Supreme Court upholds tax on foreign income

The court upheld the tax, shooting down a challenge from business interests.

The Supreme Court upheld a tax law on foreign income, expected to generate $340 billion, which mainly affects foreign subsidiaries of domestic corporations.

The 2017 tax law provision applies a one-time tax on investors’ shares of profits that were not distributed to offset other tax benefits.


The big picture: The ruling by a 7-2 vote rejected a challenge supported by business and anti-regulatory interests that aimed to challenge the tax on foreign income.

  • Justice Brett Kavanaugh emphasized in his majority opinion that the ruling was specific to the 2017 law and should not be interpreted as authorizing a broader effort to tax both entities and their shareholders.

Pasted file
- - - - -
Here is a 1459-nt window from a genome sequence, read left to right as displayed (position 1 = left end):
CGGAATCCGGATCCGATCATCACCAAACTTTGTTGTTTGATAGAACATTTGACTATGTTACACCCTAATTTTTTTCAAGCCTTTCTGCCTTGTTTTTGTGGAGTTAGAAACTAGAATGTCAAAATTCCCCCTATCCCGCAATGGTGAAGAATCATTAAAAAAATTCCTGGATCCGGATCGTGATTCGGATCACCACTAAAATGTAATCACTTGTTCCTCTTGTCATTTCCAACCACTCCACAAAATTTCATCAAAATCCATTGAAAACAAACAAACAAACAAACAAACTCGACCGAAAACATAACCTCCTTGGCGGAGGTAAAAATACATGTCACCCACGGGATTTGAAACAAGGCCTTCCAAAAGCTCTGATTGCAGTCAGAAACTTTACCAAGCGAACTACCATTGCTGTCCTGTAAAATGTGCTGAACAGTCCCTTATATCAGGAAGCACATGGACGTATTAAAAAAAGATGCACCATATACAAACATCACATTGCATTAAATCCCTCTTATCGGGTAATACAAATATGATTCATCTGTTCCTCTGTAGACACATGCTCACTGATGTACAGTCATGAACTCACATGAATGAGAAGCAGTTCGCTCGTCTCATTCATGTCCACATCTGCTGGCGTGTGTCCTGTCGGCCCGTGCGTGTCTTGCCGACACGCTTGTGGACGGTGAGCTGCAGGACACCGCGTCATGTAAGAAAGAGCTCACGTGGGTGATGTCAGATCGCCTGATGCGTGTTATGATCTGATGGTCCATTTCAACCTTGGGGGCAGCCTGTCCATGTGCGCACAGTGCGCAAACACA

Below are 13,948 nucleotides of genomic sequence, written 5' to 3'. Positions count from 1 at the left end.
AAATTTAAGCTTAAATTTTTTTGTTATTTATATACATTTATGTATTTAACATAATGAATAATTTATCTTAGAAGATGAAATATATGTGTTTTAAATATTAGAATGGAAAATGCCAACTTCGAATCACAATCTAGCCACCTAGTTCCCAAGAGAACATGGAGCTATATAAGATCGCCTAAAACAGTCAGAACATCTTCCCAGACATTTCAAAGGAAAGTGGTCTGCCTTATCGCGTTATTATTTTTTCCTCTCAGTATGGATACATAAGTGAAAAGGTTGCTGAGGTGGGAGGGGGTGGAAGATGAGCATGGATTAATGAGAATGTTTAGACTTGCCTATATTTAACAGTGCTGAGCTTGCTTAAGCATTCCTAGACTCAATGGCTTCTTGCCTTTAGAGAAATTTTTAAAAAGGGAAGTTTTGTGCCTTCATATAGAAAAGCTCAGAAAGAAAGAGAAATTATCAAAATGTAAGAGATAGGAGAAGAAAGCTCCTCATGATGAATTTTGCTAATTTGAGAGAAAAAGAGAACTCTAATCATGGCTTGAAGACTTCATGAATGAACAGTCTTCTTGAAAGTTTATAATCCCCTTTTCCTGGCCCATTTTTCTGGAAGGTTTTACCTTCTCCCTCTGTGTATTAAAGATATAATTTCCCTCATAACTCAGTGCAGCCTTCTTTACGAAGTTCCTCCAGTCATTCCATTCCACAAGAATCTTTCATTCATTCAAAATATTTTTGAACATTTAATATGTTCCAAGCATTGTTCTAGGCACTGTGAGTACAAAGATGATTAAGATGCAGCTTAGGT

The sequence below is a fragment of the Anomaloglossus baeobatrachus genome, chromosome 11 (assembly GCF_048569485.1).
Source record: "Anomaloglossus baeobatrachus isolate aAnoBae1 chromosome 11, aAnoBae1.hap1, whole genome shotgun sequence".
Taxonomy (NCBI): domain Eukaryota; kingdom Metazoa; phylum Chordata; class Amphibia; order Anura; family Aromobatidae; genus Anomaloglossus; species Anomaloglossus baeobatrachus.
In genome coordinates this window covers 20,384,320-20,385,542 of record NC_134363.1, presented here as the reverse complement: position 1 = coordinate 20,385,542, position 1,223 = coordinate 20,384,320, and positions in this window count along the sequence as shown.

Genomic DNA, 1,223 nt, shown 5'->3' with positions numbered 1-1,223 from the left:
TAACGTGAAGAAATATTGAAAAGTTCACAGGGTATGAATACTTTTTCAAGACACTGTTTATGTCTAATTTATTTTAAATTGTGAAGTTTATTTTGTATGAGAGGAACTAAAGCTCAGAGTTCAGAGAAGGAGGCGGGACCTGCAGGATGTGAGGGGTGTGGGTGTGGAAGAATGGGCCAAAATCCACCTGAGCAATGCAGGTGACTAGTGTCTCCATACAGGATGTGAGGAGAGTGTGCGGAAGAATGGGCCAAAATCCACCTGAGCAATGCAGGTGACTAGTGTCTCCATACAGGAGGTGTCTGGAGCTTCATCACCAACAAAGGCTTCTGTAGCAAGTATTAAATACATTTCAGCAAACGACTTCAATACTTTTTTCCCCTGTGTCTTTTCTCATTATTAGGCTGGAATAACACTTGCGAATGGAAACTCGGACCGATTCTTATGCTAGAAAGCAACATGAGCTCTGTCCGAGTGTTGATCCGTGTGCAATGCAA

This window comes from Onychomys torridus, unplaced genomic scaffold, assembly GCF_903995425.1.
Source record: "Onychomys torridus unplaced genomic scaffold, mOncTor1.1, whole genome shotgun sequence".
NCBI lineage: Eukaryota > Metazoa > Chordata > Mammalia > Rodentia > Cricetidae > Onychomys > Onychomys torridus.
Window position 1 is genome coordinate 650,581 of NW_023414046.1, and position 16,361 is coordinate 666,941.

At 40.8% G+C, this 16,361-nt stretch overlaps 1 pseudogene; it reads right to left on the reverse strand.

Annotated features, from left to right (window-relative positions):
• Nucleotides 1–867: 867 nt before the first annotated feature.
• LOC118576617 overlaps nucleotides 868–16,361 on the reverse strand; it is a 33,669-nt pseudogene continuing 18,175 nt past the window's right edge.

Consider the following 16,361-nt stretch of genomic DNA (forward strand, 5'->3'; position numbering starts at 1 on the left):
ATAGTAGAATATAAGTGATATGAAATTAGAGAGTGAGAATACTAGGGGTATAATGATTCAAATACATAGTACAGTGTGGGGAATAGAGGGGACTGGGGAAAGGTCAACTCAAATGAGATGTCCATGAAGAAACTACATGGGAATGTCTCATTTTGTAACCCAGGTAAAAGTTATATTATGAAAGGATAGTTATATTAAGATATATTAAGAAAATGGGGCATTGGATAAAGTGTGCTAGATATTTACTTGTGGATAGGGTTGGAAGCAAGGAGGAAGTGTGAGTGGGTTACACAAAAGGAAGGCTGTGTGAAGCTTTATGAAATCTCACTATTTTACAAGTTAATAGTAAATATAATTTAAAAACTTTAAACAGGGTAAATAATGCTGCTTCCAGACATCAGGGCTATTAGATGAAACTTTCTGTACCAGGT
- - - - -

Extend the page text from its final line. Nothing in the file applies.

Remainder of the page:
• The case involved Charles and Kathleen Moore from Washington challenging a $15,000 tax bill on an investment in an Indian company, which they argued violated the 16th Amendment.

The other side: Justice Clarence Thomas, joined by Justice Neil Gorsuch, dissented, stating that the Moores paid taxes on an investment that never yielded any returns, and the tax should only apply to income realized by the taxpayer.

Go deeper: Despite ethical concerns and questions raised about the Moores’ case, the Supreme Court decision sided with upholding the tax law on foreign income.

  • The case, known as Moore v. U.S., 22-800, had implications that could have jeopardized several provisions of the tax code and resulted in significant losses to the U.S. Treasury if decided in favor of the Moores.
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